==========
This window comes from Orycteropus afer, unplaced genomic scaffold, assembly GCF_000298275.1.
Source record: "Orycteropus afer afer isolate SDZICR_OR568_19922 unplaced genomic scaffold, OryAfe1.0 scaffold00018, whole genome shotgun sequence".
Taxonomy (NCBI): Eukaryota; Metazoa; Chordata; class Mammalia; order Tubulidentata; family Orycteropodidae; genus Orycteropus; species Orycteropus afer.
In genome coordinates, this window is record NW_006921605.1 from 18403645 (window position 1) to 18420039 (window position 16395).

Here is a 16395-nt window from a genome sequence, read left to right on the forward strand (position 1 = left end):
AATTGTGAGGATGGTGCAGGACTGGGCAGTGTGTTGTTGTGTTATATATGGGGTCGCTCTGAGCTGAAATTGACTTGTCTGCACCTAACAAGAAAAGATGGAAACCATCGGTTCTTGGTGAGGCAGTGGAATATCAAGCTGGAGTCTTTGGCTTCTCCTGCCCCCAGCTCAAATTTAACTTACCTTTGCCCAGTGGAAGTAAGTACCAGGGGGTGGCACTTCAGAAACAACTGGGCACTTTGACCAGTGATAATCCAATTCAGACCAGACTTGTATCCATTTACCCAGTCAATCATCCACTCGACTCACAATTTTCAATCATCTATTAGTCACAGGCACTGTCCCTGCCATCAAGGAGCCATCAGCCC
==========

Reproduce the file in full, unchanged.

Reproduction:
This window comes from Orycteropus afer, unplaced genomic scaffold, assembly GCF_000298275.1.
Source record: "Orycteropus afer afer isolate SDZICR_OR568_19922 unplaced genomic scaffold, OryAfe1.0 scaffold00018, whole genome shotgun sequence".
Taxonomy (NCBI): Eukaryota; Metazoa; Chordata; class Mammalia; order Tubulidentata; family Orycteropodidae; genus Orycteropus; species Orycteropus afer.
In genome coordinates, this window is record NW_006921605.1 from 18403645 (window position 1) to 18420039 (window position 16395).

Here is a 16395-nt window from a genome sequence, read left to right on the forward strand (position 1 = left end):
AATTGTGAGGATGGTGCAGGACTGGGCAGTGTGTTGTTGTGTTATATATGGGGTCGCTCTGAGCTGAAATTGACTTGTCTGCACCTAACAAGAAAAGATGGAAACCATCGGTTCTTGGTGAGGCAGTGGAATATCAAGCTGGAGTCTTTGGCTTCTCCTGCCCCCAGCTCAAATTTAACTTACCTTTGCCCAGTGGAAGTAAGTACCAGGGGGTGGCACTTCAGAAACAACTGGGCACTTTGACCAGTGATAATCCAATTCAGACCAGACTTGTATCCATTTACCCAGTCAATCATCCACTCGACTCACAATTTTCAATCATCTATTAGTCACAGGCACTGTCCCTGCCATCAAGGAGCCATCAGCCC